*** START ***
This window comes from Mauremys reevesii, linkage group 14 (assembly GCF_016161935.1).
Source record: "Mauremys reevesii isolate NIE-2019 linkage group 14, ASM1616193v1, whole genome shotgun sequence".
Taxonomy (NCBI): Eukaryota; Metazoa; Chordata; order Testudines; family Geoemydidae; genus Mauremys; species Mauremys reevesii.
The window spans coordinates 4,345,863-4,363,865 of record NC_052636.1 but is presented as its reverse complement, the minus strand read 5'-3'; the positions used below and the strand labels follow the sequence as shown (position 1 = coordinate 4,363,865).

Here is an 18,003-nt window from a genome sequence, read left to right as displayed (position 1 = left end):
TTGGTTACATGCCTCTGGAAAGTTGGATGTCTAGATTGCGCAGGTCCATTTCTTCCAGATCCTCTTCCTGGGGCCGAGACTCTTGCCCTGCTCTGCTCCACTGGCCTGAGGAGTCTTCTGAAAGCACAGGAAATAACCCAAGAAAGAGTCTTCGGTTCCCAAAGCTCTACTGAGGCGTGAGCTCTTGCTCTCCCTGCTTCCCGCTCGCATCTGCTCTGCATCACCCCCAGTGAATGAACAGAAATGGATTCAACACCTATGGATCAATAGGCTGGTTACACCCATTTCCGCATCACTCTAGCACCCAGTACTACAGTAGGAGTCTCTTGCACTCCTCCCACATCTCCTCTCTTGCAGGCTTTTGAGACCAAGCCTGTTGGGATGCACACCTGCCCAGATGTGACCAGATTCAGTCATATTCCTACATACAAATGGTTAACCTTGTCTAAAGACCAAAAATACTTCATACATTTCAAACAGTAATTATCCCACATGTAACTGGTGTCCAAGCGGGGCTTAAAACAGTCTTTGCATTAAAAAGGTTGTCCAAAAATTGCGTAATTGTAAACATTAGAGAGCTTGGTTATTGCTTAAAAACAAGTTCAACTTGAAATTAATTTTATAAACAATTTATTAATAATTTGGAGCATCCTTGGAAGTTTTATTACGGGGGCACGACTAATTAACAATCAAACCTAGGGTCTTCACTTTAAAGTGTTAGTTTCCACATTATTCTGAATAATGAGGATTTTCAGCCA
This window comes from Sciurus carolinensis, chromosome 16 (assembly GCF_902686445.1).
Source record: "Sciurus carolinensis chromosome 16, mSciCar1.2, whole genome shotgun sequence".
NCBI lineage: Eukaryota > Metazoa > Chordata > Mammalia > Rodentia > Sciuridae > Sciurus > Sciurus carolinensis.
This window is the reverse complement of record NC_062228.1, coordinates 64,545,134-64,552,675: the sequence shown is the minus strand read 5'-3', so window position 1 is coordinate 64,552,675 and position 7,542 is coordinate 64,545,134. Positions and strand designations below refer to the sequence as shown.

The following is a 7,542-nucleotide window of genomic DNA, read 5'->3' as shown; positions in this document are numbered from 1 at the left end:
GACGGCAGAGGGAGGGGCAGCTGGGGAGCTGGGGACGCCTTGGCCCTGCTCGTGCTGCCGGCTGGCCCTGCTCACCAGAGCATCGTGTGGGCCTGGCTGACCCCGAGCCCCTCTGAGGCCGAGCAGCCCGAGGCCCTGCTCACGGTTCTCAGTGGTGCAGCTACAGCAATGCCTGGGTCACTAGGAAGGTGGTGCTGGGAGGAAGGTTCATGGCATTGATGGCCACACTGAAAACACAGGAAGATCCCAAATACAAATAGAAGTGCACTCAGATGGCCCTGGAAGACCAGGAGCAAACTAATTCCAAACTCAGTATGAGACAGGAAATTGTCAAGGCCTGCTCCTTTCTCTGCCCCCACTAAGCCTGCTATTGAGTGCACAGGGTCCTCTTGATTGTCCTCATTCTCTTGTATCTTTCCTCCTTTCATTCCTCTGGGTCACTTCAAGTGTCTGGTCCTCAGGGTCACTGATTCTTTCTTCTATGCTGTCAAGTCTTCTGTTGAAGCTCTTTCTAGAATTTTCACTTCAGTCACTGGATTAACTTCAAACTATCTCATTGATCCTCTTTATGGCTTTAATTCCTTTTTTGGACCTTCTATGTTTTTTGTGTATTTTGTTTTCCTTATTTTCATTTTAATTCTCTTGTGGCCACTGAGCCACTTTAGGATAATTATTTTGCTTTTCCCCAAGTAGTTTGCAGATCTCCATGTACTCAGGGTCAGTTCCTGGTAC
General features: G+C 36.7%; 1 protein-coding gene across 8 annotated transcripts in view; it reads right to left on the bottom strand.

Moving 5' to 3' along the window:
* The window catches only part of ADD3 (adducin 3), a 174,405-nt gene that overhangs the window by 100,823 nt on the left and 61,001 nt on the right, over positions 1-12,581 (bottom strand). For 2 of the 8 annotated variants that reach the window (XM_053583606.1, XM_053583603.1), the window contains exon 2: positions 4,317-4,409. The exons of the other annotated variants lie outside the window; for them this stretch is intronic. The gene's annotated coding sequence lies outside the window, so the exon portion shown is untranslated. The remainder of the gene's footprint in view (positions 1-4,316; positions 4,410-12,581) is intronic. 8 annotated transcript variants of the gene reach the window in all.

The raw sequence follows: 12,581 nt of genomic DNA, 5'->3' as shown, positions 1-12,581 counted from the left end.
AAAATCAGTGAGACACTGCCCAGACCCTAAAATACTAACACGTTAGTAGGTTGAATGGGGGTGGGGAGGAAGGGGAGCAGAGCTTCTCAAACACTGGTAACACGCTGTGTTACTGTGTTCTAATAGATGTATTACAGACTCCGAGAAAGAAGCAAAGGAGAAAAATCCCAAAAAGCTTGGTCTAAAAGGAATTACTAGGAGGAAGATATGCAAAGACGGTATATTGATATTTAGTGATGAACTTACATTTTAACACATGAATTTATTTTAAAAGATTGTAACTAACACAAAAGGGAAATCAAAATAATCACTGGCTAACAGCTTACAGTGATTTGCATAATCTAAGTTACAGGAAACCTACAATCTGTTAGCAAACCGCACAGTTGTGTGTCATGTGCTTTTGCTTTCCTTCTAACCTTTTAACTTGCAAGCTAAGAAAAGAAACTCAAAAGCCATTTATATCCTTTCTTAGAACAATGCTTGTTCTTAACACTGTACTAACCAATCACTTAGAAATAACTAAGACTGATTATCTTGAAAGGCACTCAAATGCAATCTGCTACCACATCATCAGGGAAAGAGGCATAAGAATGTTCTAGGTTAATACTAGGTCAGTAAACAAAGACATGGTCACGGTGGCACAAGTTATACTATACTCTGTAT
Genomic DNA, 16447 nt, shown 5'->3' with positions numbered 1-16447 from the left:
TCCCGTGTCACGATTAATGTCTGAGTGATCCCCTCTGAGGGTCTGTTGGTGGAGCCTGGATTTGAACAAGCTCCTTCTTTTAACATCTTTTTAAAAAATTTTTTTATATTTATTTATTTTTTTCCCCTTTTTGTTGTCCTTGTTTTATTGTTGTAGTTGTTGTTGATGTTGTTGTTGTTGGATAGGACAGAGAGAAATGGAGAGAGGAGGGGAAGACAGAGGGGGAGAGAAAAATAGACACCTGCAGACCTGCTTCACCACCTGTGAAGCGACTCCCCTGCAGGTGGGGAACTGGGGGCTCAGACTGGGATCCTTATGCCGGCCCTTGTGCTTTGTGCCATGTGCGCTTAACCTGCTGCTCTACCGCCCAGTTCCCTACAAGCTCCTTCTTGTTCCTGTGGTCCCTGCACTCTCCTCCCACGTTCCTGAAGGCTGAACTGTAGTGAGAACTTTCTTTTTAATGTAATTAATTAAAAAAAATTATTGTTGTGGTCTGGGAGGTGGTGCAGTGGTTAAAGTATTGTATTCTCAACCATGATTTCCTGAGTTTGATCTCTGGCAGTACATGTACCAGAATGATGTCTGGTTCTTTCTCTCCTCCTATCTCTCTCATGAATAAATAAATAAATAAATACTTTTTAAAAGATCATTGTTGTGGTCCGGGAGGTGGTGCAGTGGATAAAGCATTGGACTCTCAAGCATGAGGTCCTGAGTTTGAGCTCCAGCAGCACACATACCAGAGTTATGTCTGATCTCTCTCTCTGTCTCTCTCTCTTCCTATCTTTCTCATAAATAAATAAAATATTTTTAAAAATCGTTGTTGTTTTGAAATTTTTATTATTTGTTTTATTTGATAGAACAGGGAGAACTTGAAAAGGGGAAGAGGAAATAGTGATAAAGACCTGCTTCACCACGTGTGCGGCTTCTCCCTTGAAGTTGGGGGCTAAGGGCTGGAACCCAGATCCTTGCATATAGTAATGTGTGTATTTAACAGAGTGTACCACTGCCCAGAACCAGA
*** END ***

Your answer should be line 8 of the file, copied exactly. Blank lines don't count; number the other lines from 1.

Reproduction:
Source record: "Sciurus carolinensis chromosome 16, mSciCar1.2, whole genome shotgun sequence".